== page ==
CCDF for a network with power-law Distribution.

Lemma 4 (Power-law Distribution): Consider a power-

law distribution in form of P(k) = ck−α, where αis the

power-law exponent. The CCDF Pc(k)also follows a power-

law but with an exponent α−1.

Proof: Can be easily seen by simple integration.

The following theorem provides the strength distribution

of a PA model.

Theorem 1 (Strength Distribution): For the weighted

graph Gevolved with the PA model, the distribution of the

global strength kfollows a power-law with exponent −3

P(k)∝k−3.

For proving Theorem 1, we need the following lemma, ﬁrst.

Lemma 5 (Fraction Product Series): Consider the follow-

ing product of fractions

L(i, N ) =

N+1

Y

k=i+2

2k−4

2k−5,

then γi−1

2< L(i, N )< γ(i−1)−1

2, with γ=√N−1

Proof: We use the comparison test to compute the lower

and upper bounds of L(i, N ). Firstly, consider

Q(i, N ) =

N+1

Y

k=i+2

2k−5

2k−6(16)

Clearly, L(i, N)< Q(i, N )and L(i, N )Q(i, N) = 2N−2

2i−2.

Therefore, L(i, N )<q2N−2

2i−2≤γ(i−1)−1

2concluding the

upper-bound. To determine the lower bound, deﬁne

Q0(i, N ) =

N+1

Y

k=i+2

2k−3

2k−4(17)

It can be shown that L(i, N)> Q0(i, N )and

L(i, N )Q0(i, N) = 2N−1

2i−1. Therefore,

L(i, N )>r2N+ 1

2i−1>r2N−2

2i≥γi−1

2.(18)

Using results of Lemmas 3, 4 and 5 we give the following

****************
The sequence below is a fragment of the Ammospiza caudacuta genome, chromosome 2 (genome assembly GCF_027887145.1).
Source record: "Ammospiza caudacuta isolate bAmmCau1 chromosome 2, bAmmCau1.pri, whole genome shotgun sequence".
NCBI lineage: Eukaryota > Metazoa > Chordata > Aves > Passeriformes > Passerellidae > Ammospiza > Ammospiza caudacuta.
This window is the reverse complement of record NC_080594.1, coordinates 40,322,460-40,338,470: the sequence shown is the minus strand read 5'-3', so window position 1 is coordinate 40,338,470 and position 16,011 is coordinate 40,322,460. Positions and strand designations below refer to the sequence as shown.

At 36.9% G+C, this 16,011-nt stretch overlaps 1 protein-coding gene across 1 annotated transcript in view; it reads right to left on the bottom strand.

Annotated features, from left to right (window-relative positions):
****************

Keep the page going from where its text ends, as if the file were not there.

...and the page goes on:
proof for Theorem 1.

Proof: The following lower and upper bounds can be

computed for the strength of the ith node

γi−1

2<Ψ(vi)< γ(i−1)−1

2(19)

where γ=√N−1. From Equation (19), we have

Ψ(vi)≥k, for i∈ {1,2,3,...,γ2

k2}(20)

Pc(k) =

1,2,3,..., γ2

k2

'γ2k−2(21)

Therefore,

Pc(k)∝k−2(22)

Using Lemma 4, we have

P(k)∝k−3,(23)

thus proof is concluded.

V. CONCLUSION

In this paper we proposed a dynamical model for prestige-

based hierarchical systems. Although, the dynamical system

was described using simple hierarchical rules, the derived sta-

tionary points had been shown to recover a power-law degree

distribution with exponent -3 (Theorem 1). Emergence of this

degree distribution despite the simple hierarchical structure

explains how hierarchical social structures have survived in

human societies. There are various interesting future directions

of this work. We plan to validate the attained results through

data gathered from real-world networks. Moreover, our model

is proposed in form of a dynamical process, which makes it

possible for the development of control strategies. The overall

idea would be the control of the evolution of the network to

arrive at speciﬁc network forms.